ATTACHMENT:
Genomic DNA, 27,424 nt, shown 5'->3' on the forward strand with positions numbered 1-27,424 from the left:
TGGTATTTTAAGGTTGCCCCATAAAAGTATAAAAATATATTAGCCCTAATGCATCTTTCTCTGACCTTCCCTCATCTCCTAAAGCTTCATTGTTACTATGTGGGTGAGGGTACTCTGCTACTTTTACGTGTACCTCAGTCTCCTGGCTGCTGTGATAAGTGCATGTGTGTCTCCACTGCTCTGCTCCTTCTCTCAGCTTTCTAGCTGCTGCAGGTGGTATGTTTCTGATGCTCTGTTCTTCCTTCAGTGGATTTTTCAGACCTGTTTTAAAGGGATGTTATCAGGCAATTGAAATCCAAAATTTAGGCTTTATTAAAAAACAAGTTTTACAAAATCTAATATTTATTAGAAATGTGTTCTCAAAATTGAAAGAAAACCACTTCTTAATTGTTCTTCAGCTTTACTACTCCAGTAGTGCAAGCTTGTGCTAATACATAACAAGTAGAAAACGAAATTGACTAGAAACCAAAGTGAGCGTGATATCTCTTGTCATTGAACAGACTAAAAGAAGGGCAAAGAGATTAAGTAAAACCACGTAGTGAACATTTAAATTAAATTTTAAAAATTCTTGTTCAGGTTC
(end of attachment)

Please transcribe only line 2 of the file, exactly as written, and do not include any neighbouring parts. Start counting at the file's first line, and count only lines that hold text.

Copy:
TGGTATTTTAAGGTTGCCCCATAAAAGTATAAAAATATATTAGCCCTAATGCATCTTTCTCTGACCTTCCCTCATCTCCTAAAGCTTCATTGTTACTATGTGGGTGAGGGTACTCTGCTACTTTTACGTGTACCTCAGTCTCCTGGCTGCTGTGATAAGTGCATGTGTGTCTCCACTGCTCTGCTCCTTCTCTCAGCTTTCTAGCTGCTGCAGGTGGTATGTTTCTGATGCTCTGTTCTTCCTTCAGTGGATTTTTCAGACCTGTTTTAAAGGGATGTTATCAGGCAATTGAAATCCAAAATTTAGGCTTTATTAAAAAACAAGTTTTACAAAATCTAATATTTATTAGAAATGTGTTCTCAAAATTGAAAGAAAACCACTTCTTAATTGTTCTTCAGCTTTACTACTCCAGTAGTGCAAGCTTGTGCTAATACATAACAAGTAGAAAACGAAATTGACTAGAAACCAAAGTGAGCGTGATATCTCTTGTCATTGAACAGACTAAAAGAAGGGCAAAGAGATTAAGTAAAACCACGTAGTGAACATTTAAATTAAATTTTAAAAATTCTTGTTCAGGTTC